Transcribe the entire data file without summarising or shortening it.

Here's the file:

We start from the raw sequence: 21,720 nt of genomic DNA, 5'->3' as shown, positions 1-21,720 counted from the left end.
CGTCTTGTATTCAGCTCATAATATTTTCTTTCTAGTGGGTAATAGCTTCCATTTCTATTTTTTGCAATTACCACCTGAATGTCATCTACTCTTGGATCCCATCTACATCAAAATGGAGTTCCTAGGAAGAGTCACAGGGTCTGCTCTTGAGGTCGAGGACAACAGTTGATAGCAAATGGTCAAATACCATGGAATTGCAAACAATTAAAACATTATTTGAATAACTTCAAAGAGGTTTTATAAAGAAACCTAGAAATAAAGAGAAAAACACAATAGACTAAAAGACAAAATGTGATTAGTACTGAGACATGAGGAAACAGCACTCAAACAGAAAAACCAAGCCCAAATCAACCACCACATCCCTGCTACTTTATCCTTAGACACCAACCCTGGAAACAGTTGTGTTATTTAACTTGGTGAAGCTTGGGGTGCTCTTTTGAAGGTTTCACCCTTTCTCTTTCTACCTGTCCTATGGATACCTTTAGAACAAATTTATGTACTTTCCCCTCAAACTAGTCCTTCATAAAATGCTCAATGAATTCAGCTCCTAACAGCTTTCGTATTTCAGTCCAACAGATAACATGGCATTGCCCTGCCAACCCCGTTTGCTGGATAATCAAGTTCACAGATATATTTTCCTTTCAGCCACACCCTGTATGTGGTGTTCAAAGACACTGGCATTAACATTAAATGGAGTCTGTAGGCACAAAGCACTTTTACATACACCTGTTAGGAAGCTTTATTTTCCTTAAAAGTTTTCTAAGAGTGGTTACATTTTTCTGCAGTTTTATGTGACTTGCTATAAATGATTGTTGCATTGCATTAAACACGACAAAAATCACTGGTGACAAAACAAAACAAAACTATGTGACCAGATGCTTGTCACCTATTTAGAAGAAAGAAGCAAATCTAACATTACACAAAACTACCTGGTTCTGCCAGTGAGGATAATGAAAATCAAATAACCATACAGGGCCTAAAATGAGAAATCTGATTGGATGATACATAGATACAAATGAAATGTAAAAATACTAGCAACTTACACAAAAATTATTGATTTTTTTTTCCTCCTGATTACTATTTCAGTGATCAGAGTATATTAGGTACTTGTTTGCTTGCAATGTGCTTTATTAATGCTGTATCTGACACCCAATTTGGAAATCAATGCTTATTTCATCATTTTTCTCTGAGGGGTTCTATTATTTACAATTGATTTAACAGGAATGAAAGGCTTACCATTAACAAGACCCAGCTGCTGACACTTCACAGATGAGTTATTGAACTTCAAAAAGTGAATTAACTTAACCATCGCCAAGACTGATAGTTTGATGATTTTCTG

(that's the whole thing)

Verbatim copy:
We start from the raw sequence: 21,720 nt of genomic DNA, 5'->3' as shown, positions 1-21,720 counted from the left end.
CGTCTTGTATTCAGCTCATAATATTTTCTTTCTAGTGGGTAATAGCTTCCATTTCTATTTTTTGCAATTACCACCTGAATGTCATCTACTCTTGGATCCCATCTACATCAAAATGGAGTTCCTAGGAAGAGTCACAGGGTCTGCTCTTGAGGTCGAGGACAACAGTTGATAGCAAATGGTCAAATACCATGGAATTGCAAACAATTAAAACATTATTTGAATAACTTCAAAGAGGTTTTATAAAGAAACCTAGAAATAAAGAGAAAAACACAATAGACTAAAAGACAAAATGTGATTAGTACTGAGACATGAGGAAACAGCACTCAAACAGAAAAACCAAGCCCAAATCAACCACCACATCCCTGCTACTTTATCCTTAGACACCAACCCTGGAAACAGTTGTGTTATTTAACTTGGTGAAGCTTGGGGTGCTCTTTTGAAGGTTTCACCCTTTCTCTTTCTACCTGTCCTATGGATACCTTTAGAACAAATTTATGTACTTTCCCCTCAAACTAGTCCTTCATAAAATGCTCAATGAATTCAGCTCCTAACAGCTTTCGTATTTCAGTCCAACAGATAACATGGCATTGCCCTGCCAACCCCGTTTGCTGGATAATCAAGTTCACAGATATATTTTCCTTTCAGCCACACCCTGTATGTGGTGTTCAAAGACACTGGCATTAACATTAAATGGAGTCTGTAGGCACAAAGCACTTTTACATACACCTGTTAGGAAGCTTTATTTTCCTTAAAAGTTTTCTAAGAGTGGTTACATTTTTCTGCAGTTTTATGTGACTTGCTATAAATGATTGTTGCATTGCATTAAACACGACAAAAATCACTGGTGACAAAACAAAACAAAACTATGTGACCAGATGCTTGTCACCTATTTAGAAGAAAGAAGCAAATCTAACATTACACAAAACTACCTGGTTCTGCCAGTGAGGATAATGAAAATCAAATAACCATACAGGGCCTAAAATGAGAAATCTGATTGGATGATACATAGATACAAATGAAATGTAAAAATACTAGCAACTTACACAAAAATTATTGATTTTTTTTTCCTCCTGATTACTATTTCAGTGATCAGAGTATATTAGGTACTTGTTTGCTTGCAATGTGCTTTATTAATGCTGTATCTGACACCCAATTTGGAAATCAATGCTTATTTCATCATTTTTCTCTGAGGGGTTCTATTATTTACAATTGATTTAACAGGAATGAAAGGCTTACCATTAACAAGACCCAGCTGCTGACACTTCACAGATGAGTTATTGAACTTCAAAAAGTGAATTAACTTAACCATCGCCAAGACTGATAGTTTGATGATTTTCTG